Abstract:  Jordan C. Band (b. 1923) was a prominent Cleveland, Ohio, area lawyer and social activist. Born and raised in the Cleveland area, Band attended Western Reserve University for two years before being drafted into the Army in 1943. Upon his return home from the war in 1946, he married Alice Glickson, with whom he had three children. He finished his schooling in the Law School of Western Reserve University. Band was hired by law firm Ulmer, Berne, Gordon & Glickman (today known as Ulmer & Berne), where he worked until his retirement in 1994. Band concentrated in real estate and property law, and at one point served as the legal counsel for the Jewish Community Federation of Cleveland. Band was also involved in numerous organizations, both nationally and in the Cleveland area. Nationally, Band served as chairman of the National Jewish Community Relations Advisory Council from 1967-1970. He was the national vice president of the American Jewish Committee from 1975-1980 and a member of the National Urban Coalition, the Conference of Presidents of Major Jewish Organizations, the National Conference on Soviet Jewry, the Bureau for Careers in Jewish Service, the Council of Jewish Federations and Welfare Funds, and the Jewish War Veterans. Locally, Band was deeply involved with the Jewish Community Federation of Cleveland, serving as chairman of several committees. He was also a member of the Community Relations Board of Cleveland from 1970-1980 and 1983-1990. He was co-chairman of the Greater Cleveland Project, chairman of the Greater Cleveland Conference on Religion and Race, and chairman of the Mayor's Committee on Rewriting of Rules Applicable to Deadly Force by Cleveland Police Officers. Further, he was a member of the Greater Cleveland Roundtable Race Relations Committee, the Study Commission on Race Relations at Cleveland State University, the United Torch Allocations Guidelines Committee, and the Shaker Heights Human Rights Commission. Band was an outspoken advocate for social change and civil rights. He spoke publicly about the plight of Soviet Jewry, the perils of segregation, and the responsibility of Jews as social activists. He was active in the civil rights movement of the 1960s and frequently spoke and wrote about Black-Jewish relations. The collection consists of correspondence, awards, speech texts, writings, minutes, and scrapbooks. 
 Call #:  MS 5103 
 Extent:  3.40 linear feet (4 containers) 
 Subjects:  Band, Jordan C. (Jordan Clifford), 1923- | Jewish Community Federation (Cleveland, Ohio) | Jews -- Ohio -- Cleveland. | Jews, Soviet -- Emigration and immigration. | Jews -- United States -- Politics and government. | Lawyers -- Ohio -- Cleveland. | Civil rights workers -- Ohio -- Cleveland. | Cleveland (Ohio) -- Race relations. | Cleveland (Ohio) -- Ethnic relations.
 
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3Title:  Louis Rosenblum Papers, Series II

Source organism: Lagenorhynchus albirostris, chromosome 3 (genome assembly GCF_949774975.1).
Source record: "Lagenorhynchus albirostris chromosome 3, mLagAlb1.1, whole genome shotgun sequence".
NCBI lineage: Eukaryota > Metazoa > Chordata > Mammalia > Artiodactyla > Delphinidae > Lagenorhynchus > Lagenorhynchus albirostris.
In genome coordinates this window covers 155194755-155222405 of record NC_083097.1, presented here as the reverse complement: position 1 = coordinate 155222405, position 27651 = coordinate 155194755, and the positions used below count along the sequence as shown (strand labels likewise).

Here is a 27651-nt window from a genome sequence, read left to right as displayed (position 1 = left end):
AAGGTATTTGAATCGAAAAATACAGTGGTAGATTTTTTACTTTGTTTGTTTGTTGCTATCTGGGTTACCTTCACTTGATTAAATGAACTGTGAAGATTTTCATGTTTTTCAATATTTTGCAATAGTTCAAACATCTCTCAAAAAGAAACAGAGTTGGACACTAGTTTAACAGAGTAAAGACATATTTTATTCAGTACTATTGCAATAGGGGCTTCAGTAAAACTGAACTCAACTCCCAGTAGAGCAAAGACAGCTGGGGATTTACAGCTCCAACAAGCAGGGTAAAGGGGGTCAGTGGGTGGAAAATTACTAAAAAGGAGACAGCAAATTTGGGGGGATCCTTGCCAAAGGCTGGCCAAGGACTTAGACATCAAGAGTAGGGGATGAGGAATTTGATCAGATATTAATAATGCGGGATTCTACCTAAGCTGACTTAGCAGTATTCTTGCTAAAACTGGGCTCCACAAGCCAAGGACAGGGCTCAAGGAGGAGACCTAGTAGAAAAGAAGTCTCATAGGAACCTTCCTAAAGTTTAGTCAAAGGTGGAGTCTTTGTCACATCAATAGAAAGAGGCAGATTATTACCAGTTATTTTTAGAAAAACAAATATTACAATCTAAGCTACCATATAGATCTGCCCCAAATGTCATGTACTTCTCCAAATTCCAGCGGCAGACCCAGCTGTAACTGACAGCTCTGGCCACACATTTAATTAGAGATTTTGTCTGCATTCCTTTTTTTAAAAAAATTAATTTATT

Creator:  Rosenblum, Louis 
 Dates:  1923-2012 
 Abstract:  Louis Rosenblum (b. 1923) directed the Solar and Electrochemistry Division at the Glenn (formerly Lewis) Research Center of the National Aeronautics and Space Administration (NASA) in Cleveland, Ohio. Rosenblum was born in Brooklyn, New York, began his higher education at Brooklyn College in 1941, and enlisted and served in the U.S. Army Infantry from 1943 to 1946. Rosenblum served in the Pacific Theater, fought in the battle for Okinawa, was awarded the bronze star, and at the conclusion of hostilities served in the army of occupation in Japan. In 1948, he graduated from Brooklyn College with a B.S. in Organic Chemistry and began employment at NASA. In 1963, Rosenblum and fellow members of Beth Israel-The West Temple, a Cleveland synagogue, founded the Cleveland Council on Soviet Anti-Semitism. Rosenblum served as the CCSA's chairman. In 1970, the CCSA joined with five other grass-root councils to create the Union of Councils for Soviet Jewry (UCSJ), which became the largest independent Soviet Jewry organization in the world. Rosenblum served as the first chairman of the UCSJ. The collection consists of certificates, correspondence, contracts, financial records, family histories, genealogies, newspaper clippings, notes, publication, and scrapbooks. 
 Call #:  MS 5156 
 Extent:  2.10 linear feet (3 containers) 
 Subjects:  Beth Israel - The West Temple (Cleveland, Ohio) | Cleveland Council on Soviet Anti-Semitism. | Hebrew language. | Jews -- Education -- Ohio -- Cleveland. | Jews, Soviet -- Emigration and immigration. | Jews, Soviet -- Ohio -- Cleveland. | Lewis Research Center | Oscher family | Rosenberg family | Rosenblum family | Rosenblum, Louis, 1923- | Sandler family | Solar energy -- Research -- United States | Solar energy | United States. National Aeronautics and Space Administration.
 
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4Title:  Abe M. Luntz Papers, Series II     
 Creator:  Luntz, Abe M. 
 Dates:  1916-1987